New Opportunities in OSSAA: eSports and Academic Bowl


As Casady has applied for admission to the Oklahoma Secondary Schools Activity Association (OSSAA), the school has also opened the door to many new opportunities, most notably, e-Sports and Academic Bowl. 

I chatted with Mr. Sheldon about what these new opportunities might look like at Casady as we venture into the unknown.  

We discussed eSports and how it is captured many people’s attention. eSports is a new activity for all schools participating in OSSAA. Just this September, the OSSAA board voted to make esports a competitive activity. Some games that e-athletes might be able to compete in are League of Legends, Rocket League, Super Smash Bros, and FIFA 21.

As Mr. Sheldon said, the question eSports poses that we cannot yet answer is: “Would this reside in the club activities level or something like the performing arts where you can have an exemption from a sport for a season?”

It is unknown whether eSports will appear in the form of a gaming club or a regular sport at Casady or whether esports will be considered as a sports or fitness fulfillment. However, Mr. Sheldon made sure to add, “It would take some practice time just like a sport.” E-athletes would most likely need formal practice to hone their skills. 

While eSports is new to OSSAA and to Casady, the Academic Bowl has a more established and familiar background. 

Mr. Sheldon remarked, “The Academic Bowl is similar to Science Olympiad in that every school is allowed to have a team. And there are different categories in the Academic Bowl, so when you go to a meet, there’s a strategy. You take the right people for the meet.”

He mentioned that from what he knows about Academic Bowl, “A team can only have four to six people on at a time, but what we don’t know is how many teams we can field.”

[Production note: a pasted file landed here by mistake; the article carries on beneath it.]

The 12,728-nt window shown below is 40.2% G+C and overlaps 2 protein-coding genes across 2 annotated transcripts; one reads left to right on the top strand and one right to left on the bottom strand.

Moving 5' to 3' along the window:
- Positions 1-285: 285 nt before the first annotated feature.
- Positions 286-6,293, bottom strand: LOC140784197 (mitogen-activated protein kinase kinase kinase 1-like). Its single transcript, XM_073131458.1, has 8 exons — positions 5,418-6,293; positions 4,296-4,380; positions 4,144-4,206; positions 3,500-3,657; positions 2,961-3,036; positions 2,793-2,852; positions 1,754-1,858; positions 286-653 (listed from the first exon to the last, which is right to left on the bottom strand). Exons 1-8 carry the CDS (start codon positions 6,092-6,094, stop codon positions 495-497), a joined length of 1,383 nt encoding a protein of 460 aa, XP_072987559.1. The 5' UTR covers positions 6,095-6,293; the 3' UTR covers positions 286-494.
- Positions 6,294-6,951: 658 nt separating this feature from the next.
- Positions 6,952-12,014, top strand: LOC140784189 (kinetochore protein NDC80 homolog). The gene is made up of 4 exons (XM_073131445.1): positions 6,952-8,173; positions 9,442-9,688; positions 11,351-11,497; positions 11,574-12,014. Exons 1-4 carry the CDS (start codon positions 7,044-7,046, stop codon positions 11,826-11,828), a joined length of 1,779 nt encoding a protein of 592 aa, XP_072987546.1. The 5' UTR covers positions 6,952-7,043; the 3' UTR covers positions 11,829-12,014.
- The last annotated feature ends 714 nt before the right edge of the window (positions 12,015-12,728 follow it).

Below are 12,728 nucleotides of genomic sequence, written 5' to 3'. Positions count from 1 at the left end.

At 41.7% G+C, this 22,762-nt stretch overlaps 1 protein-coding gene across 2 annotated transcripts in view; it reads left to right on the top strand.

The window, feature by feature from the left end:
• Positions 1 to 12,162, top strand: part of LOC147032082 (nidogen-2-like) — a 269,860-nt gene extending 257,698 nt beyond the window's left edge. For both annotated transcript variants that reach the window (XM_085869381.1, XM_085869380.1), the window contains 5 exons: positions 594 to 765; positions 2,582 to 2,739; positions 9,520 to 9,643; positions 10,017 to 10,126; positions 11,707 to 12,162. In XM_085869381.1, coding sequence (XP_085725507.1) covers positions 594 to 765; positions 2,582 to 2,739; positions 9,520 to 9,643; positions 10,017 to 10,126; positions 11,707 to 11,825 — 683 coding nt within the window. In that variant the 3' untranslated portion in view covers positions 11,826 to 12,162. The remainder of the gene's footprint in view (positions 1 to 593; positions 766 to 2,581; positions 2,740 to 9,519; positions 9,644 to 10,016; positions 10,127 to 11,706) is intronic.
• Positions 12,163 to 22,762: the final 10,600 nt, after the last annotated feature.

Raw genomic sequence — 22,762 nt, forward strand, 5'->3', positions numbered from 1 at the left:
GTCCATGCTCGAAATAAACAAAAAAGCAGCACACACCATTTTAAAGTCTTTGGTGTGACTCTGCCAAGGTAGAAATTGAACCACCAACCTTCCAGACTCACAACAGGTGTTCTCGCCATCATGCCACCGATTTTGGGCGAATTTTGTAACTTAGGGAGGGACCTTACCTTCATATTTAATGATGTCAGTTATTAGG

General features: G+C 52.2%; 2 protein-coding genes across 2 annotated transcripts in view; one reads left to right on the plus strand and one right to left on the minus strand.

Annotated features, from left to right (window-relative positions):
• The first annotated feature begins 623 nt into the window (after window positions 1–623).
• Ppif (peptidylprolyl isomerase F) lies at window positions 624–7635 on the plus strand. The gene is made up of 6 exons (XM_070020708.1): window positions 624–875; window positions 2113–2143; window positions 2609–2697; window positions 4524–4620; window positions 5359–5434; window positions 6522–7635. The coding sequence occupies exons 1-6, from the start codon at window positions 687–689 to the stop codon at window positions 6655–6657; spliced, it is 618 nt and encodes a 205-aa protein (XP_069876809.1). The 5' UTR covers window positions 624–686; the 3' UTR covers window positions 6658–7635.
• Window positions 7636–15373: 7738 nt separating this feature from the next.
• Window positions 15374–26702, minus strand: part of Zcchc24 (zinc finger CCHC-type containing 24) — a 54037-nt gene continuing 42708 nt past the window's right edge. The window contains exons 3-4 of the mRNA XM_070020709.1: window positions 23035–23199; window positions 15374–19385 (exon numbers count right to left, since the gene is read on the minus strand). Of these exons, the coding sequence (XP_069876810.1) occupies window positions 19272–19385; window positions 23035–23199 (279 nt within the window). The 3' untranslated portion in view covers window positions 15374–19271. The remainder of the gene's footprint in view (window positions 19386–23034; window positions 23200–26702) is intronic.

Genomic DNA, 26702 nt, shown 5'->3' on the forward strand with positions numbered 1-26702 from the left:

For those unfamiliar with Academic Bowl, here’s a quick rundown of the basics:

Academic Bowl or Quiz Bowl involves two teams competing against each other in a quiz-style tournament to get the most points. Some examples of the different question categories are Science, Language and Literature, Mathematics, Social Studies or History, Current Events, Pop Culture, and the Arts. The game is about speed and accuracy, where the person who is fastest to the buzzer and has the most varied trivia knowledge will earn their team the most points. Questions are tossed up to both teams. Bonus questions are for the team that gets the toss-up questions right. If both get the question wrong or time runs out, the moderator moves on to the next toss-up. 

While it may have similarities with the Science Olympiad, it is definitely unique. As Mr. Sheldon also said, “What you study for Academic Bowl is different from what you study for Science Olympiad.” Academic Bowl includes a diverse range of categories in each round, while Science Olympiad separates each category into individual tests. Additionally, while Science Olympiad allows cheat sheets or binders to assist teams on hour-long tests, Academic Bowl simply provides loose leaf paper and a pencil. 

It is unknown if Academic Bowl will take the form of a club like Science Olympiad and Youth and Government, but Mr. Sheldon seemed enthusiastic about ensuring the team would be well coached. He emphasized, “I am committed to getting our faculty to want to coach for the Academic Bowl. I already got a couple people who are interested.”

Finally, he concluded: “I hope the Academic Bowl fosters a love of learning.”

A “love of learning” is exactly what Casady encourages its students to pursue. Casady students are known to have their finger in every pie, so while both esports and Academic Bowl are new and uncharted territory, they present Casady students with just another arena where they can have fun and learn.